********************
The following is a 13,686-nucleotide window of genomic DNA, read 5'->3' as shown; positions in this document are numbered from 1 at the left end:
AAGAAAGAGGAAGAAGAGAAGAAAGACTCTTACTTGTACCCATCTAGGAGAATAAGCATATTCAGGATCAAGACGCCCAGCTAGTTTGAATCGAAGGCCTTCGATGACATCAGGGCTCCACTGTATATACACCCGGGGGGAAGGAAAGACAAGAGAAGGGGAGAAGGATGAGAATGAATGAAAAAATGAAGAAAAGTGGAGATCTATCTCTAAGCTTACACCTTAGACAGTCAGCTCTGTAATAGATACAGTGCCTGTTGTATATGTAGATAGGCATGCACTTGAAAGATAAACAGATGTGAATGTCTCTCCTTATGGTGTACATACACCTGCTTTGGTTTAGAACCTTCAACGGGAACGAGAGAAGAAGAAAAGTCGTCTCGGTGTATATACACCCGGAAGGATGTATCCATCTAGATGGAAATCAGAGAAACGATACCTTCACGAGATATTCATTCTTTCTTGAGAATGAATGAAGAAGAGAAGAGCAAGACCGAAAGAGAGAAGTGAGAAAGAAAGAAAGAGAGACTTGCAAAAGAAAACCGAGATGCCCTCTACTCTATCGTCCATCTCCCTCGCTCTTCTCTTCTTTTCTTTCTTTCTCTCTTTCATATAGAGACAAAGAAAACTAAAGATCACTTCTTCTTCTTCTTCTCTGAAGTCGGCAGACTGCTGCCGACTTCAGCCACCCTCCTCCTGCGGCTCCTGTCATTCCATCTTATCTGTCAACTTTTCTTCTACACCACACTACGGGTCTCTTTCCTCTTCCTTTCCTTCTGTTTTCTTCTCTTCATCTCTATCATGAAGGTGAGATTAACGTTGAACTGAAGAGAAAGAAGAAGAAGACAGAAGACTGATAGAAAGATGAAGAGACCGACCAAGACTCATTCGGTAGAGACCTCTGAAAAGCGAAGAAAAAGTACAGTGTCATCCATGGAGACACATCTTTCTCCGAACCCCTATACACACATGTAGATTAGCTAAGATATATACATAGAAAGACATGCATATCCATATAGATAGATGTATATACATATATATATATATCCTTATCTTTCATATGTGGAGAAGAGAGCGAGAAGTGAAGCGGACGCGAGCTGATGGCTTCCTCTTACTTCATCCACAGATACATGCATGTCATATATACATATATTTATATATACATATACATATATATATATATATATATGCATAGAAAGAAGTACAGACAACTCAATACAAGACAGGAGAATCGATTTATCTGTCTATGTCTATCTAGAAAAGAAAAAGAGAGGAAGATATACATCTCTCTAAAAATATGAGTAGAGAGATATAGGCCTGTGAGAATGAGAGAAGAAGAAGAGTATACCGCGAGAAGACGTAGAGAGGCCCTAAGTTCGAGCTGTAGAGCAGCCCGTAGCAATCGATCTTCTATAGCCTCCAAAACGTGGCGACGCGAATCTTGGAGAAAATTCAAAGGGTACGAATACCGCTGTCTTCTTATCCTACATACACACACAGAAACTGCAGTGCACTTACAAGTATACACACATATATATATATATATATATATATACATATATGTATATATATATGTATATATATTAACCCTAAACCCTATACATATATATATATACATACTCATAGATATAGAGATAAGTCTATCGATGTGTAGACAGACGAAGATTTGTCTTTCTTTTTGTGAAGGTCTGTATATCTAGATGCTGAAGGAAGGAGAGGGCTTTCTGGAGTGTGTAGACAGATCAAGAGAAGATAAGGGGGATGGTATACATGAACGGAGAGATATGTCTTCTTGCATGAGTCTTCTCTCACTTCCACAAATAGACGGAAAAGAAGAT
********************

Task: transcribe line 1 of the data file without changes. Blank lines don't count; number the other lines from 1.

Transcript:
The following is a 13,686-nucleotide window of genomic DNA, read 5'->3' as shown; positions in this document are numbered from 1 at the left end: